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Sacramento

Don Pedro Reservoir opens for first time in 20 years

Turlock County Sheriff's Department

Turlock Irrigation District workers made good on their promise to open the Don Pedro Reservoir on Monday afternoon.

Turlock Irrigation District workers made good on their promise to open the Don Pedro Reservoir on Monday afternoon. less

Turlock Irrigation District workers made good on their promise to open the Don Pedro Reservoir on Monday afternoon.

It's the first time the reservoir has been opened in 20 years.

The water began spilling out at 3 p.m.

Turlock Irrigation District which operates the dam says water will be released over the next four days at the least.

Officials made the decision Friday anticipating a series of storms.

The Don Pedro Lake's maintains an 830-feet-high capacity. It has been at 826 to 827 feet.

Stanislaus County Sheriffs have been going door to door warning residents in downstream communities in the Tuolumne River.

As a safety precaution, power is being de-energized along the river from La Grange to the confluence of the Tuolumne and Adan Joaquin Rivers.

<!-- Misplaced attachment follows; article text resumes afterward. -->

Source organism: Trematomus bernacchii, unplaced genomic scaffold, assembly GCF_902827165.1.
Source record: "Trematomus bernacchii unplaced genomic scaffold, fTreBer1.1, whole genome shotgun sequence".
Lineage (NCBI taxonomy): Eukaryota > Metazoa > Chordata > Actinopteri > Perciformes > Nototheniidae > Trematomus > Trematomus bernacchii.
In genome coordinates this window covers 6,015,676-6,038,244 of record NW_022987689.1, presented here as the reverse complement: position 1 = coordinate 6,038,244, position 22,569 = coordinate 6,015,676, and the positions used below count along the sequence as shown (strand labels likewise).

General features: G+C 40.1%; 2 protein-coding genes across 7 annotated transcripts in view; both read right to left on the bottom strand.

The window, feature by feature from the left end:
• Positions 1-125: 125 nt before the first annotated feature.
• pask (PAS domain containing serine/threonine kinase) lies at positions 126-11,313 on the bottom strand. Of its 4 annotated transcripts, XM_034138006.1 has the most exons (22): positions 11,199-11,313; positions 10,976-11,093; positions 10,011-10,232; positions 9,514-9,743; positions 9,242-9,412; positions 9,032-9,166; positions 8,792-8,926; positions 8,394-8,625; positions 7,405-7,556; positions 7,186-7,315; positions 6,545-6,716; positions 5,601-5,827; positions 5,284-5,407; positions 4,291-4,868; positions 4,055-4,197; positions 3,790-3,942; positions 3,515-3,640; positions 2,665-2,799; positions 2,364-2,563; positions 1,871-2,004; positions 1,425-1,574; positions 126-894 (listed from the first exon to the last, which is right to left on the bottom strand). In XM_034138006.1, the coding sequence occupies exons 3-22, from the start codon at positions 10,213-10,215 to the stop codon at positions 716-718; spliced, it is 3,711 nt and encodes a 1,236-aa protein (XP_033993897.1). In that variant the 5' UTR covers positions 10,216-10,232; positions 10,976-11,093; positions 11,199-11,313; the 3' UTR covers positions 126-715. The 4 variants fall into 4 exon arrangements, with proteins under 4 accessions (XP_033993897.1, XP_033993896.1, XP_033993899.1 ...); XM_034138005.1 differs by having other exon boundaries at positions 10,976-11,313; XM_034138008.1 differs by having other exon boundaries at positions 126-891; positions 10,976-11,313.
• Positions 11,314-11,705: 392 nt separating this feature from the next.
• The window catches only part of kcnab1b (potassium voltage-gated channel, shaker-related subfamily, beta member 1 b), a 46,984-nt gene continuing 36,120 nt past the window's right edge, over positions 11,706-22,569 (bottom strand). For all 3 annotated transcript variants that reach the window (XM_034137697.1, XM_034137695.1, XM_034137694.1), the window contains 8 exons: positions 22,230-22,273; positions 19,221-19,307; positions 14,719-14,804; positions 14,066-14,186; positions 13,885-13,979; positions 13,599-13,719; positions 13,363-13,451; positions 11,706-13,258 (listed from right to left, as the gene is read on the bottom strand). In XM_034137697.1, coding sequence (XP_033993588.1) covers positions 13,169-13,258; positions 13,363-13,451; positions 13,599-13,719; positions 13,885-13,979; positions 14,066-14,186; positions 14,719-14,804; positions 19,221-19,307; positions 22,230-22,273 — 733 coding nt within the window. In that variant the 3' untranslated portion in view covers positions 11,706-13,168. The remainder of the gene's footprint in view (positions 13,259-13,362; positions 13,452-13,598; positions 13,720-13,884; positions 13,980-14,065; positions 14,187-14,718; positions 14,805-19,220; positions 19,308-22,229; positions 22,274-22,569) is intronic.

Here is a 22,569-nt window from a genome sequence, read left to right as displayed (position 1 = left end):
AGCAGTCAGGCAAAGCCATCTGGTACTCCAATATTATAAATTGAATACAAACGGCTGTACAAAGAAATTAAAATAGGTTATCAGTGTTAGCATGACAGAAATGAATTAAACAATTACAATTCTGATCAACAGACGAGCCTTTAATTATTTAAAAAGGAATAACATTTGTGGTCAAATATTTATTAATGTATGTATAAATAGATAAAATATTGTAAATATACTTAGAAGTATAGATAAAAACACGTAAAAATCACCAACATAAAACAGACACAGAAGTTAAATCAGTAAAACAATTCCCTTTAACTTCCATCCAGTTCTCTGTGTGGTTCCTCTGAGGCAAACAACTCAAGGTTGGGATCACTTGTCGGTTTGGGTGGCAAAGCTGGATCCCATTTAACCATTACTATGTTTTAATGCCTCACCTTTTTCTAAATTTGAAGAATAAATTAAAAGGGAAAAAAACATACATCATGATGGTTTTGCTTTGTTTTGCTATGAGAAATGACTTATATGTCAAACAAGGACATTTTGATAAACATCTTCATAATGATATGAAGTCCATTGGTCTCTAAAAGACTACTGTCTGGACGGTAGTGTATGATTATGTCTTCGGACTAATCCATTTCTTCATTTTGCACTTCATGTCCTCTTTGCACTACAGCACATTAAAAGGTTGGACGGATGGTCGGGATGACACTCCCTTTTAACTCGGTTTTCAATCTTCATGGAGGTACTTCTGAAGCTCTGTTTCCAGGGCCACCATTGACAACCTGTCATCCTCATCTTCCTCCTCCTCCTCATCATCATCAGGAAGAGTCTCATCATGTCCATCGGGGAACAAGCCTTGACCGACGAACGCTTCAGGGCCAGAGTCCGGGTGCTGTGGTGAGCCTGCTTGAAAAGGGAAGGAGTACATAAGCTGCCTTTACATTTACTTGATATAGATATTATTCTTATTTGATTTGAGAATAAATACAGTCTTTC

No word when power will be restored.

The flood gates are open at the Don Pedro Reservoir in the foothills east of Modesto.

Excessive rain forced the Turlock Irrigation District to open Don Pedro's floodgates to ease the pressure off the Stanislaus County dam.

The lake is 830 feet at capacity and the level has been hovering around 826 to 827 feet in recent days.

The flow of water into the Tuolumne River increased from 11,000 cubic feet per second to 18,000 cfs today. Officials say it could increase to 30,000 cfs.

The spillway is scheduled to be open a minimum 4 days and the effects of downstream communities could be very damaging.

"The amount of water we release will be dependent upon how much precipitation comes in the back", said Calvin Curtain, spokesman for the Turlock Irrigation District.

"So if the precipitation models hold up and all that water comes in then of course the impacts will be larger.
But were expecting the river will rise a few feet probably and some of the low lying areas will see water and will see flooding," added Curtain.

Residents living along the river are packing up and moving out.

In towns like Waterford, east of Modesto, where the river snakes thru neighborhoods,
the Stanislaus County Sheriffs Department sent deputies door to door warning residents to be ready.

Although no official evacuations have been ordered, many like Louise Singleton, who lives just 25 feet from the river, says she is staying.

"We'll see what happens. We'll see what happens," said Singleton.

Power is being turned out to residents who live along the Tuolumne River from La Grange to where the Tuolumne meets the San Joaquin River.

Copyright 2017 KXTV


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